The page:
Mark Rampolla

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Mark Rampolla
ZICO, Founder
RPCV Costa Rica (1991-94)

Mark Rampolla is the Co Founder and Managing Partner of Powerplant Ventures LP (PPV). PPV invests in emerging growth companies that intend to remake our global food system to deliver better nutrition in more sustainable and ethical ways.

Mark was the Founder and CEO of ZICO Beverages, one of the trailblazers of today's mainstream coconut water category.  Under Mark's leadership, ZICO experienced nine years of explosive growth and became one of the fastest growing beverage brands in the world. Mark was recognized as Bevnet's 2010 Beverage Innovator of the Year and has been featured in major media, including The New York Times, The Wall Street Journal, Fast Company, Bloomberg, CNBC and Business Week. In 2013 The Coca Cola Company acquired ZICO Beverages.

Mark has also been a personal investor and advisor to dozens of early stage businesses addressing important social challenges in the food, beverage, and technology industries. He speaks at conferences and events around the world, including universities, such as Harvard, Duke, UCLA, USC, NYU, and UNC.

Mark started his career as a Peace Corps volunteer in Central America and later operated packaging businesses across Latin America and the Caribbean for International Paper. He graduated from Marquette University and earned an MBA and Masters of Environmental Management from Duke University. Mark, wife Maura, and daughters Ciara and Alexis live in Redondo Beach, California.

Ann Paisley Chandler: ZICO Premium Coconut Water ® is becoming a $1B brand. Can you speak about the company you started ZICO and how your Peace Corps experience inspired your business idea?

Mark Rampolla: ZICO is well on its way to becoming a $1B brand. Even more incredible is that the global coconut water industry is $8B which was a bigger part of our goal than just building the ZICO brand. Though it would take ten years, I can draw a direct if somewhat broken line from my Peace Corps experience in Costa Rica to starting ZICO.

It was during Peace Corps that I first experienced coconut water. At first it was an odd-tasting curiosity. I began to drink it regularly, like the locals, and doing so literally kept me out of the hospital on more than one occasion. While there I became aware of the challenges of balancing economic development with environmental sustainability and wanted to play some role in bridging that gap. I also fell in love with Latin America and knew I wanted to stay close to the region forever. I learned during that time that while there is certainly much the U.S. can offer the rest of the world, there's so much we can gain from them, too. That the real potential is in finding the best and highest use for each side of a relationship.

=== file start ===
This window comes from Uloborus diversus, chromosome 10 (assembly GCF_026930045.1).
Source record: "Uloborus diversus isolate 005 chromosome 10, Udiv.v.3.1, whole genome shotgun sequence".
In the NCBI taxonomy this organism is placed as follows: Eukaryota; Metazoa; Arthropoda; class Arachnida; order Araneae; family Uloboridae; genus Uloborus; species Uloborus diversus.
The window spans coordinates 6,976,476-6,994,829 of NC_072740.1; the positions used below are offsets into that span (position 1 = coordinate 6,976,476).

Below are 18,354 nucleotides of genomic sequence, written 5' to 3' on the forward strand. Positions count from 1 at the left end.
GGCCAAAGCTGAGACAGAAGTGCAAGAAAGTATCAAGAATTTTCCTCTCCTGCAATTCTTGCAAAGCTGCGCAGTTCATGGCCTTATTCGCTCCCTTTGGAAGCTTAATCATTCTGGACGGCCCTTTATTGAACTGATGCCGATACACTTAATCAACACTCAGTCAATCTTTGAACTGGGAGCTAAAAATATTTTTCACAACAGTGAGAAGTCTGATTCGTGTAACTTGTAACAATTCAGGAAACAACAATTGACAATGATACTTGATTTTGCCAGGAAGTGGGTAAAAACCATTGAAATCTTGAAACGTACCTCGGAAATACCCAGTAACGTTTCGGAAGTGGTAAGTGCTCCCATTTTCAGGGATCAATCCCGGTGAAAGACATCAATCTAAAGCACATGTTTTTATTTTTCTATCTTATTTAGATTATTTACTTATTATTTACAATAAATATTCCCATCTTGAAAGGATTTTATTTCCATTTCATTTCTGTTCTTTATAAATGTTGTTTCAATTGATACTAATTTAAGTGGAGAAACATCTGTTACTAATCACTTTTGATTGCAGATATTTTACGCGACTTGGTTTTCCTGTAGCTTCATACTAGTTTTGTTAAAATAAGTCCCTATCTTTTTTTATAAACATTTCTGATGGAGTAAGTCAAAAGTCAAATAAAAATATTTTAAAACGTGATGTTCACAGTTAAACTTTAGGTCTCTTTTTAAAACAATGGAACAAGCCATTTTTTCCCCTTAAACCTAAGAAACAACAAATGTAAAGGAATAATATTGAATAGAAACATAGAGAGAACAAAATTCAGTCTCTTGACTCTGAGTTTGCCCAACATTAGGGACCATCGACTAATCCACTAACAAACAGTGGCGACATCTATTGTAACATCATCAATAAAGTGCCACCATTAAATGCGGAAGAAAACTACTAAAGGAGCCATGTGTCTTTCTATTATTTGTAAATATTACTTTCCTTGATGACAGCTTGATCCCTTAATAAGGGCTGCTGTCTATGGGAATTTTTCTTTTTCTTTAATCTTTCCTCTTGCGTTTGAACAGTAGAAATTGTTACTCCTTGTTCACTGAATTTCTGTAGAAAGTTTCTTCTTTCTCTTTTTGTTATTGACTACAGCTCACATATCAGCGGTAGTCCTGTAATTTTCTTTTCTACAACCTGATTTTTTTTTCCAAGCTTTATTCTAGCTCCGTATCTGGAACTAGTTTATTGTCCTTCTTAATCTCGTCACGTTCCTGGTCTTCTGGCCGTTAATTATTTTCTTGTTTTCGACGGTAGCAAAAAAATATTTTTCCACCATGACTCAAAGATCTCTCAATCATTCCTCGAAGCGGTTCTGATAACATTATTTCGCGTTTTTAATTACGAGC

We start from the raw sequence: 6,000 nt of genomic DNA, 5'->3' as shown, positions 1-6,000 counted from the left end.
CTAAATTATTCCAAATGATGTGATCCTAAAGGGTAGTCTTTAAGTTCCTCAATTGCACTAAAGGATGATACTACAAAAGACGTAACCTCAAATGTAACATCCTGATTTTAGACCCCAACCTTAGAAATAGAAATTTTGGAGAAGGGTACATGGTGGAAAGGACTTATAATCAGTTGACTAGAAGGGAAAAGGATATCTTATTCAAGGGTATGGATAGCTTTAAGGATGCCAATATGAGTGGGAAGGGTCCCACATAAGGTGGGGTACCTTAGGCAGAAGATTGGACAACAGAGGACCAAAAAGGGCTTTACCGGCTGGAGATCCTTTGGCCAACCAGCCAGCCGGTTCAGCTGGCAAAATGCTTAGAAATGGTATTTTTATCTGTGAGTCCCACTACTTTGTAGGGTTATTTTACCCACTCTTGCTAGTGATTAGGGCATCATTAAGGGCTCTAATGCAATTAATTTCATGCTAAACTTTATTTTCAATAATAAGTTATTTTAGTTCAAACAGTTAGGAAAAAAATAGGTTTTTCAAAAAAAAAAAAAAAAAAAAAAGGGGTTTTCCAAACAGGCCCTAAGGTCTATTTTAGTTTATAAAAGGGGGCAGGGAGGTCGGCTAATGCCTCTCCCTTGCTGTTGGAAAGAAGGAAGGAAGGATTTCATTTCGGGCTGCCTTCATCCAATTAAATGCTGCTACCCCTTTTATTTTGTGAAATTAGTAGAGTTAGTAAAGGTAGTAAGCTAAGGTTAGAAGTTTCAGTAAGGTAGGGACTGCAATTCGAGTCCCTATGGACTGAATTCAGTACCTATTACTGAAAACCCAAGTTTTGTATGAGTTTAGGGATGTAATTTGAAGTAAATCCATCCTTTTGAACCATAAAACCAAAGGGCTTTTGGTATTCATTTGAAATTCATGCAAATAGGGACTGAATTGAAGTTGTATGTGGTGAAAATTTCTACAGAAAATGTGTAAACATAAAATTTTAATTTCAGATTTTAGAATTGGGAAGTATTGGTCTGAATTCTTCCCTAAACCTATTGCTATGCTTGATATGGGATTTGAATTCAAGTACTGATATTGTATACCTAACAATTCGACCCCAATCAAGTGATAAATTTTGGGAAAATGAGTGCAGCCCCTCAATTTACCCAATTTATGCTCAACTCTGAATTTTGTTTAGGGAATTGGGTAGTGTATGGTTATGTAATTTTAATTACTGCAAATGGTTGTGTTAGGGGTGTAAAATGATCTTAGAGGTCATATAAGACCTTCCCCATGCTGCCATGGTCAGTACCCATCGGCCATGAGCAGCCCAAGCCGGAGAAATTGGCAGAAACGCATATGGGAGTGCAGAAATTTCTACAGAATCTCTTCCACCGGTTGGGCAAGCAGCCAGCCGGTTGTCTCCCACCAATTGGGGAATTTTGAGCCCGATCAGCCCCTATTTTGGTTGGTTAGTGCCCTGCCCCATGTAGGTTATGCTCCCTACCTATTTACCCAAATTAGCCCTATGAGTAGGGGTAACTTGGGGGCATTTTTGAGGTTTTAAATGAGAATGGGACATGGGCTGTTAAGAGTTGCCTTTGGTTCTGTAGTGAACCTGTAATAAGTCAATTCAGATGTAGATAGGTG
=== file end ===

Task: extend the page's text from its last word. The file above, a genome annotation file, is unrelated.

All of those lessons would eventually come together in my wife and I deciding to create and launch ZICO coconut water. Part of the Peace Corp mission is to bring the world back home. I guess that's fundamentally what we did, via a few billion coconuts.

Chandler: What were your greatest lessons learned while living and working as a Peace Corps volunteer?

Rampolla:
- How amazingly different we can be given different histories, cultures and environments yet at the same time how similar we are regardless of those differences.
- How the cycles of history are hard to break but that it is possible to make progress towards a better human experience.
- That poverty is real and for most experiencing it, not a choice. That we have not only a moral obligation to create opportunities for people to get out of poverty but a pragmatic one if we want to continue our way of life and allow our children to do the same.
- That innovation, disruption and entrepreneurship are key to sustainable economic development and creating opportunities for all.
- That when the rules are clear, fair and consistent, even if tough, business people will figure out ways to do what they do best.
- That there is a deep human desire to do meaningful work and the opportunity to do so for a fair and livable wage is something everyone should have. That when people are working in this way there is less violence, war and conflict and more peace.
- That we do have something exceptional in the U.S. and need to care for it dearly while ensuring it continues to inspire others.

Chandler: A Towering Task: A Peace Corps Documentary is in the pipeline. Why do you feel there is an urgent need for this documentary?

Rampolla: At my departure party before I left for the Peace Corps, my Mom said a prayer. As part of that she said though she was sad to see me leave and worried about my safety, she was so happy to be sending me on a mission of peace, not one of war. While there is a time and place for war, at every time and in every place peace should be our primary focus. That is fundamentally what Peace Corps represents to me and I believe it's role in our country's history and future has been under-recognized and remains fundamental and important. At this point in time more than ever we need to reconsider the role for more missions of peace, including Peace Corps.

Chandler: Would you speak to the need of igniting the Peace Corps community with regard to this documentary and how one could support this campaign?

Rampolla: Click here to donate now and tell others to do the same! Every Returned Peace Corps Volunteer and their family, friends and colleagues should support this effort.